Iran is ready for a new relationship with the US — but the clock is ticking, according to Iranian Foreign Minister Javad Zarif.
In an exclusive interview with CNN’s Christiane Amanpour on Monday, Zarif said the Biden administration has a “limited window of opportunity” to re-enter the 2015 nuclear agreement.
“The time for the United States to come back to the nuclear agreement is not unlimited,” he said. “The United States has a limited window of opportunity, because President Biden does not want to portray himself as trying to take advantage of the failed policies of the former Trump administration.”
Iran has increasingly breached its obligations under the nuclear deal formally known as the Joint Comprehensive Plan of Action (JCPOA), after the Trump administration withdrew the United States from it in 2018.
Last month, the Iranian regime announced that it had resumed enriching uranium up to 20% purity at its Fordow nuclear facility — far above the 3.67% cap imposed by the 2015 pact, though still short of the 90% that is considered weapons-grade.
Tehran has made clear that any agreement now with the Biden administration will be contingent on a reversal of the harsh economic sanctions imposed by the Trump administration. In December, the hardliner-dominated Iranian Parliament passed legislation obligating the government to further ramp up uranium enrichment, if American sanctions are not eased within two months of the law’s adaptation.
Asked just how swiftly Iran could scale back its uranium enrichment program to comply with the nuclear deal if the US lifts sanctions, Zarif said, “8,000 pounds of enriched uranium can go back to the previous amount in less than a day.”
US Secretary of State Antony Blinken told NBC in an interview Sunday that the US assessed that it could be “a matter of weeks” before Tehran has enough fissile material for a nuclear weapon if it continues to lift JCPOA constraints even further.
But Iran has publicly insisted that it does not seek a nuclear weapon, a stance that Zarif reiterated on Monday.
“If we wanted to build a nuclear weapon we could have done it some time ago,” he said. “But we decided that nuclear weapons are not, would not augment our security and are in contradiction to our, eh, ideological views. And that is why we never pursued nuclear weapons.”
A key criticism of the original nuclear deal was that it did not protect neighboring countries from non-nuclear threats by Iran, and did not deter Tehran from funding militias in countries like Yemen, where Iran-backed Houthi rebels have been locked in a bloody war against a Saudi and UAE-led coalition.
At an event for the US Institute of Peace on Friday, US National Security Advisor Jake Sullivan said restoring the deal was a crucial early priority for Biden’s administration— but warned that talks could be affected by the fact that Iran has become a more significant threat than in the early years of the JCPOA.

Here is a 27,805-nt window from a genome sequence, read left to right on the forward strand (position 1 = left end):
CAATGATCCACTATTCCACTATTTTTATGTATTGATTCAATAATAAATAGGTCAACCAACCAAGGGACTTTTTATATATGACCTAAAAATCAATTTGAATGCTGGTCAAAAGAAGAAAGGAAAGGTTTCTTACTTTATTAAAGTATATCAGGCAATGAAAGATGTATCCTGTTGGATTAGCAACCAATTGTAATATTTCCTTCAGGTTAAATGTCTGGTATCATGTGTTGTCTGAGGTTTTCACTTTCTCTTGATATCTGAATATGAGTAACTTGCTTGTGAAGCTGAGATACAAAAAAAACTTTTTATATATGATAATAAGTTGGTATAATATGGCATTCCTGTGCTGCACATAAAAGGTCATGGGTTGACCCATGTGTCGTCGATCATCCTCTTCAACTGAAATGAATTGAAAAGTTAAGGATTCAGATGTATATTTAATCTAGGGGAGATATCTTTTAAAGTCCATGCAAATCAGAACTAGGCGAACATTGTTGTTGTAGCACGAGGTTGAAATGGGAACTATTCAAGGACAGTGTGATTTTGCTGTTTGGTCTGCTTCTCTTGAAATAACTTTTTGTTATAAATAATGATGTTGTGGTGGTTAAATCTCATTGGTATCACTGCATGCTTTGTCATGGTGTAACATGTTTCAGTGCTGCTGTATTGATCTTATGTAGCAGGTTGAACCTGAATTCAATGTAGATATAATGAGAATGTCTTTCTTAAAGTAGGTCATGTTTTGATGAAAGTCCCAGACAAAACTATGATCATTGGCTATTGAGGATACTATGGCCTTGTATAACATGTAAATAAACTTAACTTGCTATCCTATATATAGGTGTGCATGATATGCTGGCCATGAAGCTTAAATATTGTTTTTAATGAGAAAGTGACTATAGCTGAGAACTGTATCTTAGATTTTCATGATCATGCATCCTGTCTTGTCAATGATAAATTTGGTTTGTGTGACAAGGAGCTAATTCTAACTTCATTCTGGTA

Iran’s ballistic missile capability has “advanced dramatically,” he said. “Their recklessness and sponsorship of terrorism in the region has not abated and in some areas has accelerated as well.”
Zarif, a former Iranian ambassador to the UN, said that Iran has acted in accordance with dispute mechanisms written into the JCPOA, since the US withdrawal. “Iran used the mechanisms in the nuclear agreement in order to limit its cooperation. If you read paragraph 36, we acted in strict accordance with the nuclear agreement,” he said.
He called on the United States to suspend arms sales to regional rivals, and said that the Biden administration needs to stick to the original conditions of the nuclear deal.
“Is the United States prepared to reduce hundreds of billions of dollars of weapons it is selling to our region? Is the United States prepared to stop the massacre of children in Yemen if it wants to talk about the situation in Yemen?” he said. Coalition airstrikes in Yemen have involved US-made bombs, CNN investigations previously revealed.
“The United States has to accept what we agreed upon,” Zarif also said. “We decided not to agree on certain things, not because we neglected them, but because the United States and its allies were not prepared to do what was necessary.”
According to Zarif, the question over who must take the first step in returning to the JCPOA could be resolved by EU foreign policy chief Josep Borrell.
Borrell could put his “hat on” as coordinator for the Joint Commission of the JCPOA “and sort of choreograph the actions that are needed to be taken by the United States and the actions that are needed to be taken by Iran,” he said.